Gas is more expensive in California than any other state, and to combat rising costs, Democratic Gov. Gavin Newsom proposed an $11 billion package that includes payments to vehicle owners, a pause on some fuel taxes and three months of free public transit.

Newsom said in a statement his proposal is meant to “get money directly into the pockets of Californians who are facing higher gas prices as a direct result of (Russian President Vladimir) Putin’s invasion of Ukraine.” The average price of a gallon of gas in California reached $5.90 on Friday, according to AAA.

If passed, California would send $400 debit cards to households for up to two vehicles per household and twice per vehicle, totaling $9 billion. The debit cards would be available for vehicle owners as soon as July, according to Newsom’s office.

The legislation would also pause the sales tax rate for diesel fuel for one year, and pause inflationary increases to taxes on gas and diesel. Newsom’s office said the average California driver spend about $300 a month on gas excise taxes.

In addition, $750 million is set aside for transit and rail agencies to provide three months of free transit, and $500 million for projects to promote biking and walking.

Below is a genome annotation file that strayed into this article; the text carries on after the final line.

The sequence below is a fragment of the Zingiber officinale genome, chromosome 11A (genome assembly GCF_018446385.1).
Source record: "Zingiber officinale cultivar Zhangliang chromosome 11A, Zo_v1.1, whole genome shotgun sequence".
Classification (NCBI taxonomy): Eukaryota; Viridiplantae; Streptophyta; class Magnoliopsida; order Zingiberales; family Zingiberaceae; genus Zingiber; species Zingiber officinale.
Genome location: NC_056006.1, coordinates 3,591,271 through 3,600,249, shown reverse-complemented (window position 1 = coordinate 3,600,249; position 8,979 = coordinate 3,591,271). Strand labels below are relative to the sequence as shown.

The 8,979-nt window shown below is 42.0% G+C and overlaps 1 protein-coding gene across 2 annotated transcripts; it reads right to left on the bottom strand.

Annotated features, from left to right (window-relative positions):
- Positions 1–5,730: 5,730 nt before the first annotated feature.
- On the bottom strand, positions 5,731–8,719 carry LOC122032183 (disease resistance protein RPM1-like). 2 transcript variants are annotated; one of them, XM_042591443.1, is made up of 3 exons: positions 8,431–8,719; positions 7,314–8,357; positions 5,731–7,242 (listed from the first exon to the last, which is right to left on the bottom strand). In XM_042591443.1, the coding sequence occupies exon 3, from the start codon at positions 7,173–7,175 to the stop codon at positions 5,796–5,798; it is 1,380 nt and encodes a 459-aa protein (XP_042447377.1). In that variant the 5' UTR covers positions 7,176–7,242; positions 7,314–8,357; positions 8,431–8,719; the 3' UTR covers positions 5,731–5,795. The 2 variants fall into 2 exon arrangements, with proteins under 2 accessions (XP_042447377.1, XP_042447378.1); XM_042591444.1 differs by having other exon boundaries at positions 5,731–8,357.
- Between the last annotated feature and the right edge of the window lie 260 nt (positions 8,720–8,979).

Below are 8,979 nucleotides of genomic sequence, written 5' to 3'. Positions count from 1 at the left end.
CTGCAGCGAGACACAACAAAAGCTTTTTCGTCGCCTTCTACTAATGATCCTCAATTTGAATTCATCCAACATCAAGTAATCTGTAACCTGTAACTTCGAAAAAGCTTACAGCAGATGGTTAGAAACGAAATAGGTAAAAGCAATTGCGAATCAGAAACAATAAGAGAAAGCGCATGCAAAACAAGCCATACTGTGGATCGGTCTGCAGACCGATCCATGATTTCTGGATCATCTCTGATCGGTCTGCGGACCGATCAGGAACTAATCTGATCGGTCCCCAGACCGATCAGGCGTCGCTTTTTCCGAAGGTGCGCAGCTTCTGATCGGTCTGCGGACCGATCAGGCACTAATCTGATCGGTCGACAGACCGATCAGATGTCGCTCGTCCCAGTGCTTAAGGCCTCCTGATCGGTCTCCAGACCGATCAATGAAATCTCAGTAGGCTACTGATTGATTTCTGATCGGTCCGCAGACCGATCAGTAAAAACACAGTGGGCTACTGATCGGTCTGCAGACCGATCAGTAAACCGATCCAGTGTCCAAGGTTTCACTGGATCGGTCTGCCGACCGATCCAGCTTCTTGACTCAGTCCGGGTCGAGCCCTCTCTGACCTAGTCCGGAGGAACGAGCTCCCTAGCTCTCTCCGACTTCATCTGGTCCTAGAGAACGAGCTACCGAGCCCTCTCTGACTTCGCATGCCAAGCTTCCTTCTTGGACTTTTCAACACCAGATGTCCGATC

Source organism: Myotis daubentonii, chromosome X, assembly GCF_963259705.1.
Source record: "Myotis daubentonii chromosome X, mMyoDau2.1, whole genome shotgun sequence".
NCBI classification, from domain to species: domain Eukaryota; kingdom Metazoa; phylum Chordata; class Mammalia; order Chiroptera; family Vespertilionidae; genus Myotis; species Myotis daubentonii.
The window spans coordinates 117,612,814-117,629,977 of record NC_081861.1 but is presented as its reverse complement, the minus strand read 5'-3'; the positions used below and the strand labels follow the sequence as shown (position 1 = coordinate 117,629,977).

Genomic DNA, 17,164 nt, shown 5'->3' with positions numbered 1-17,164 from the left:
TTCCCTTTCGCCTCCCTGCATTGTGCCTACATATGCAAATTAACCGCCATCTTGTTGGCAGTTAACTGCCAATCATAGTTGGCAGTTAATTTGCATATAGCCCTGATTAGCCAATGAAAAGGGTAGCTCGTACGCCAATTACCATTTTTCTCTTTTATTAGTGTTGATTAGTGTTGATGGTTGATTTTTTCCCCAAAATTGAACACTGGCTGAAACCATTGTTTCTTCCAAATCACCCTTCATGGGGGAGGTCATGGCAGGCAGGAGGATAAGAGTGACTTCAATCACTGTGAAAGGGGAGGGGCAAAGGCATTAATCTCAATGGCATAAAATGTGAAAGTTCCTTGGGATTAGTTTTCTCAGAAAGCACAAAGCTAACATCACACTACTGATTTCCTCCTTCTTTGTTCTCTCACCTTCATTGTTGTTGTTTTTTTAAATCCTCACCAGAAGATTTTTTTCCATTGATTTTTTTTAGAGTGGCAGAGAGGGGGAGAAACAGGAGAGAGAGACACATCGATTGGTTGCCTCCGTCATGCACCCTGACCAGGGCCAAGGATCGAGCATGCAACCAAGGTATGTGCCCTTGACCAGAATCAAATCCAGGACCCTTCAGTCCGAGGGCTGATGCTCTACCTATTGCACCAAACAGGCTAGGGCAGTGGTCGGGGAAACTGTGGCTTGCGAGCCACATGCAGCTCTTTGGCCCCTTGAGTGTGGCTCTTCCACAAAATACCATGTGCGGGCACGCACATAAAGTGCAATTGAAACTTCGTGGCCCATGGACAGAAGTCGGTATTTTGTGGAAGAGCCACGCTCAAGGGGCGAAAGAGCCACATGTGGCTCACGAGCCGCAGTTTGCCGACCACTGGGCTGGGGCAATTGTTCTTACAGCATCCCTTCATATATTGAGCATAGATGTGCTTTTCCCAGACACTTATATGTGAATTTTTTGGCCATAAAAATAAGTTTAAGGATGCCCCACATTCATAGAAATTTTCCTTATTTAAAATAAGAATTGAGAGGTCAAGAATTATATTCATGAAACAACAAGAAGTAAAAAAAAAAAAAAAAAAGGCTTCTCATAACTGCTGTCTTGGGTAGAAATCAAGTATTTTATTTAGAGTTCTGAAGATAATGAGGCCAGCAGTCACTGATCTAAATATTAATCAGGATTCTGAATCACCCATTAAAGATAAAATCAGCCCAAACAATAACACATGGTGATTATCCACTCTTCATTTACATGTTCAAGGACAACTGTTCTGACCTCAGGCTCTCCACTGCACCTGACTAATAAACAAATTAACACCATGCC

Newsom can pay for his pricey proposal thanks to California’s historic budget surplus, which his office forecast to be $45.7 billion in January.

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California Republicans have criticized the plan, including House Minority Leader James Gallagher, who represents a district in Northern California and said Newsom’s proposal is too slow.

“July? Seriously? Californians are struggling and Capitol Democrats are dragging their feet,” Gallagher said in a statement. “How could it possibly take that long? Capitol Democrats are all talk and no action.”

A Republican proposal to suspend California’s 51 cents per gallon tax for six months failed in the state’s Assembly.

Democratic governors from Colorado, Michigan, Minnesota, New Mexico, Pennsylvania and Wisconsin called for the federal gas tax to be suspended for the rest of 2022 in a letter to congressional leaders earlier this month. And at the state level, governors and lawmakers from both parties are working to temporarily suspend their state gas taxes in states including Florida, Georgia, Maryland, Michigan and Pennsylvania.

A Morning Consult-Politico poll taken between March 18 and 21 found about 7 in 10 Americans support temporarily suspending federal and state gas taxes.